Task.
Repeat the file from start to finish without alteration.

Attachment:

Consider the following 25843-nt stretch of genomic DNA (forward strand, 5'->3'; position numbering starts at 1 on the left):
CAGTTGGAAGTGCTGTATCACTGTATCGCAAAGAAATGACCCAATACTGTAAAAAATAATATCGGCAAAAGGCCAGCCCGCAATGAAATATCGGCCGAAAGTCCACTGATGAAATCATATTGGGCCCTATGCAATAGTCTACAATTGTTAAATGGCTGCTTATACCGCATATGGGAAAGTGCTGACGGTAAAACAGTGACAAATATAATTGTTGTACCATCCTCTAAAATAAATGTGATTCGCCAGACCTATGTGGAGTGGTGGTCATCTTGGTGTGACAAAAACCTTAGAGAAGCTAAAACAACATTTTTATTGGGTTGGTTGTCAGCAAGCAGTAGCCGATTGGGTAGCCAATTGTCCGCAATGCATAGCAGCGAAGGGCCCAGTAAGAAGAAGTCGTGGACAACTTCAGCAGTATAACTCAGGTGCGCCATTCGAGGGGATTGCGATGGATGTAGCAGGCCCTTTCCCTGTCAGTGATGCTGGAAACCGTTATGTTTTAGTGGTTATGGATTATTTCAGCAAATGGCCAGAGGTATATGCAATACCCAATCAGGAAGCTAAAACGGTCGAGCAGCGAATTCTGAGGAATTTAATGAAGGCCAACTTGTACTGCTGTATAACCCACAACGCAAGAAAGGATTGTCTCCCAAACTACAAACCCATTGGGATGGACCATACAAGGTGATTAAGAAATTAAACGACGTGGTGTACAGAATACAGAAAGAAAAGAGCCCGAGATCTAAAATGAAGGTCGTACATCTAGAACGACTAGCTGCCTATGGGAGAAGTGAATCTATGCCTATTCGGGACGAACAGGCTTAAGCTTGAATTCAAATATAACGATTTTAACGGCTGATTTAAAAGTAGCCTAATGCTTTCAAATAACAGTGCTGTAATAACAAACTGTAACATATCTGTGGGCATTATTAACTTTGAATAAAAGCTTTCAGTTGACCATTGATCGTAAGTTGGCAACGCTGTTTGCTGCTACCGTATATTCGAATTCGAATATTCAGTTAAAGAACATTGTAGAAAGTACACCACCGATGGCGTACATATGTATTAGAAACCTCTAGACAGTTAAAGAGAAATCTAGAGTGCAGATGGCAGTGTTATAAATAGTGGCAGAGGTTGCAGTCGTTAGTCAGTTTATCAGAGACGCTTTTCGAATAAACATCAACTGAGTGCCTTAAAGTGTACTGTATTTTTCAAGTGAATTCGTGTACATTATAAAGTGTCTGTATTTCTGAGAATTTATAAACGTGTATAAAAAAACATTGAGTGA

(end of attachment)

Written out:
Consider the following 25843-nt stretch of genomic DNA (forward strand, 5'->3'; position numbering starts at 1 on the left):
CAGTTGGAAGTGCTGTATCACTGTATCGCAAAGAAATGACCCAATACTGTAAAAAATAATATCGGCAAAAGGCCAGCCCGCAATGAAATATCGGCCGAAAGTCCACTGATGAAATCATATTGGGCCCTATGCAATAGTCTACAATTGTTAAATGGCTGCTTATACCGCATATGGGAAAGTGCTGACGGTAAAACAGTGACAAATATAATTGTTGTACCATCCTCTAAAATAAATGTGATTCGCCAGACCTATGTGGAGTGGTGGTCATCTTGGTGTGACAAAAACCTTAGAGAAGCTAAAACAACATTTTTATTGGGTTGGTTGTCAGCAAGCAGTAGCCGATTGGGTAGCCAATTGTCCGCAATGCATAGCAGCGAAGGGCCCAGTAAGAAGAAGTCGTGGACAACTTCAGCAGTATAACTCAGGTGCGCCATTCGAGGGGATTGCGATGGATGTAGCAGGCCCTTTCCCTGTCAGTGATGCTGGAAACCGTTATGTTTTAGTGGTTATGGATTATTTCAGCAAATGGCCAGAGGTATATGCAATACCCAATCAGGAAGCTAAAACGGTCGAGCAGCGAATTCTGAGGAATTTAATGAAGGCCAACTTGTACTGCTGTATAACCCACAACGCAAGAAAGGATTGTCTCCCAAACTACAAACCCATTGGGATGGACCATACAAGGTGATTAAGAAATTAAACGACGTGGTGTACAGAATACAGAAAGAAAAGAGCCCGAGATCTAAAATGAAGGTCGTACATCTAGAACGACTAGCTGCCTATGGGAGAAGTGAATCTATGCCTATTCGGGACGAACAGGCTTAAGCTTGAATTCAAATATAACGATTTTAACGGCTGATTTAAAAGTAGCCTAATGCTTTCAAATAACAGTGCTGTAATAACAAACTGTAACATATCTGTGGGCATTATTAACTTTGAATAAAAGCTTTCAGTTGACCATTGATCGTAAGTTGGCAACGCTGTTTGCTGCTACCGTATATTCGAATTCGAATATTCAGTTAAAGAACATTGTAGAAAGTACACCACCGATGGCGTACATATGTATTAGAAACCTCTAGACAGTTAAAGAGAAATCTAGAGTGCAGATGGCAGTGTTATAAATAGTGGCAGAGGTTGCAGTCGTTAGTCAGTTTATCAGAGACGCTTTTCGAATAAACATCAACTGAGTGCCTTAAAGTGTACTGTATTTTTCAAGTGAATTCGTGTACATTATAAAGTGTCTGTATTTCTGAGAATTTATAAACGTGTATAAAAAAACATTGAGTGA